Tiemann cloned the source and then started hacking
on it and turning it into a C++ Compiler and
this happened incrementally as C++ was being developed, so originally there
weren’t new namespaces. And then there were like two namespaces, global and standard, and then
there were more namespaces and stuff like that, so
these got incremented over the last 20 years
as new features added and after this time you end up
in a very strange place. So I could either work
around this strangeness and try and understand it, or I could spend the
effort on actually making the strangeness go away,
which is what I did. So, you know, it was full of N squared
algorithms and N was it started off small, now N is really, people use namespaces all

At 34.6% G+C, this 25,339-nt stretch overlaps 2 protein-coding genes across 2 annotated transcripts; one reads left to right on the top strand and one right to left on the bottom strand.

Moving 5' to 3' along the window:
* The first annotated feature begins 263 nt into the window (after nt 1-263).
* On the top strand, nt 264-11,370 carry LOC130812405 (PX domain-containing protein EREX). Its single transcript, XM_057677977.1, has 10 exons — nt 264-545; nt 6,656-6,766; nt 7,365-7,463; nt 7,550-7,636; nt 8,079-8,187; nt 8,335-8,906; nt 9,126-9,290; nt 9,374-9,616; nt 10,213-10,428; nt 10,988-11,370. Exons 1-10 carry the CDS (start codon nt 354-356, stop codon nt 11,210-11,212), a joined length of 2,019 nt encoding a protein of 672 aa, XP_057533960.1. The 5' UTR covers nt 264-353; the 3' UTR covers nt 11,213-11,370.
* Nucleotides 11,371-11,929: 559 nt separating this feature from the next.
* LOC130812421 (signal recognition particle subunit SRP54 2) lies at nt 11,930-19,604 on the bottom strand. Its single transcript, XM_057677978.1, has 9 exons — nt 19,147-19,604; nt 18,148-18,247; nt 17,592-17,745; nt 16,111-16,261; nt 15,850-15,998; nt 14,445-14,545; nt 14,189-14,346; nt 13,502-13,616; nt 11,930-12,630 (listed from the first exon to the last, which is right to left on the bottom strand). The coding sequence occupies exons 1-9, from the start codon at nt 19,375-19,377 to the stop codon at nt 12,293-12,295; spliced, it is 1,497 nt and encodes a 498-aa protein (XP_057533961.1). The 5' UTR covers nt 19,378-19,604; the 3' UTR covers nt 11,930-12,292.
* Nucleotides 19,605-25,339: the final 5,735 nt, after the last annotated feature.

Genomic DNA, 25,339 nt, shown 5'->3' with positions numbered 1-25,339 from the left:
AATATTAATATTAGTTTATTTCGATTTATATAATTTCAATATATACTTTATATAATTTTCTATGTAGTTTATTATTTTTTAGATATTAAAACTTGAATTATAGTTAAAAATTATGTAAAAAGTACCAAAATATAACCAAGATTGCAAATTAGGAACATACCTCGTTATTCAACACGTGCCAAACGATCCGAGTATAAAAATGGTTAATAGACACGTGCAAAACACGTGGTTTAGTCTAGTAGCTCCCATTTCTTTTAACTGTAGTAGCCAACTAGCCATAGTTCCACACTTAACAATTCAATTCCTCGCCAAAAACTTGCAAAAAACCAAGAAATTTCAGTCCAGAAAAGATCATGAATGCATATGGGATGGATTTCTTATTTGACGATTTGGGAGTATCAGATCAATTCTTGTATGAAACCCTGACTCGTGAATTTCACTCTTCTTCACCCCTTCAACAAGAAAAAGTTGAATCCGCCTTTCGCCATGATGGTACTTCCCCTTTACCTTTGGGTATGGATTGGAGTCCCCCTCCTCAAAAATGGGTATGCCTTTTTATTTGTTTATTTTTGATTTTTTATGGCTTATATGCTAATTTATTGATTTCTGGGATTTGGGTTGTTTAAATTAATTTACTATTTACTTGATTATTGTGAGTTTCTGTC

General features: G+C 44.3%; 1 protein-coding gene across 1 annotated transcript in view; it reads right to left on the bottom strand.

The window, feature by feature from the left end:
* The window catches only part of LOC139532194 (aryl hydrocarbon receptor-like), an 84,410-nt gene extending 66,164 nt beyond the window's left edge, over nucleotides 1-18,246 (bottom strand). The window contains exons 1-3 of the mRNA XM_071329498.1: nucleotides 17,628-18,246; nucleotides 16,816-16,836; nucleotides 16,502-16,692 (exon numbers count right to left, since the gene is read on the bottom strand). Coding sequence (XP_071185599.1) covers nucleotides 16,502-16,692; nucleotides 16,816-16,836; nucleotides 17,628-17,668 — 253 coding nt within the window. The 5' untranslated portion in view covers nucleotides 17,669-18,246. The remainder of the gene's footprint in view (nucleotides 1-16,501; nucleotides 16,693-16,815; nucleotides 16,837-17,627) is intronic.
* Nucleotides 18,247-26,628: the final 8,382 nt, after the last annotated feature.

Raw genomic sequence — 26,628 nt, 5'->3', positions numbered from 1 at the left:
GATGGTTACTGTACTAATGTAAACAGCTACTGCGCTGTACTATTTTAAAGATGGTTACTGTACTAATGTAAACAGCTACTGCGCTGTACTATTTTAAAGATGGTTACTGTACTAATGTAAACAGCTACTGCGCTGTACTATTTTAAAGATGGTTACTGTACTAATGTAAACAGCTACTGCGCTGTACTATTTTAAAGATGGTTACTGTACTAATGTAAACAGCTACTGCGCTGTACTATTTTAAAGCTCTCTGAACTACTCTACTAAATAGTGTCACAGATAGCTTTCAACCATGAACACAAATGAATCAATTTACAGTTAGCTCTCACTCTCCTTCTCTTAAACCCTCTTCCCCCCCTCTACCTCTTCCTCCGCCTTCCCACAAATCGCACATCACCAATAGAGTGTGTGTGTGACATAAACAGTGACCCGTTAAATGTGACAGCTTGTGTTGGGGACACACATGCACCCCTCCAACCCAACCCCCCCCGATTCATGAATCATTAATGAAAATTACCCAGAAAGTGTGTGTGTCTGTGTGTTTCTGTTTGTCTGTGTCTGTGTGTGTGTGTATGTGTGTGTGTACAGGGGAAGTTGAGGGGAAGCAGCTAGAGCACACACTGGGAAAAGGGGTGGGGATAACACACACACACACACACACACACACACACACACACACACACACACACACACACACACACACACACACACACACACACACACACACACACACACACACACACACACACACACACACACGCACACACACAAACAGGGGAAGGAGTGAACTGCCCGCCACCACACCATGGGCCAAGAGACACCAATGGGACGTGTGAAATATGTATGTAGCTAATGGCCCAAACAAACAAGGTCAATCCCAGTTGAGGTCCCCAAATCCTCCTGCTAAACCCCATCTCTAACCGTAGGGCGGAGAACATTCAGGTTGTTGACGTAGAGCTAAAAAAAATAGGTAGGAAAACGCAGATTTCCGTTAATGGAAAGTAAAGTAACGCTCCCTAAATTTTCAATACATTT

over the place, for instance. And I was gonna make N space, N very big, so I was concerned. So anyway, all that stuff has gone away. And it’s goodness in it’s own right, so that’s actually on trunk and will be in 8.1 so look up should be faster. I also did it with classes, it was classes were objects that were quite
convinced that member functions and member non-functions were
completely different things and looked after them
differently in a stupid way and I had to look twice and ugh. And so that’s in trunk, and that last patch on that that I put in, made something like a
three or four per cent parsing speed improvement
and template instantiation improvement just from using, you know, one binary search rather
than two binary searches. That kind of stuff. And so that’s all niceness, and then I could start
working on the module lookup. Which I did, so internally
in the compiler, we mapped the module names onto integers, so there’s an array of
these things and we can put this integer in the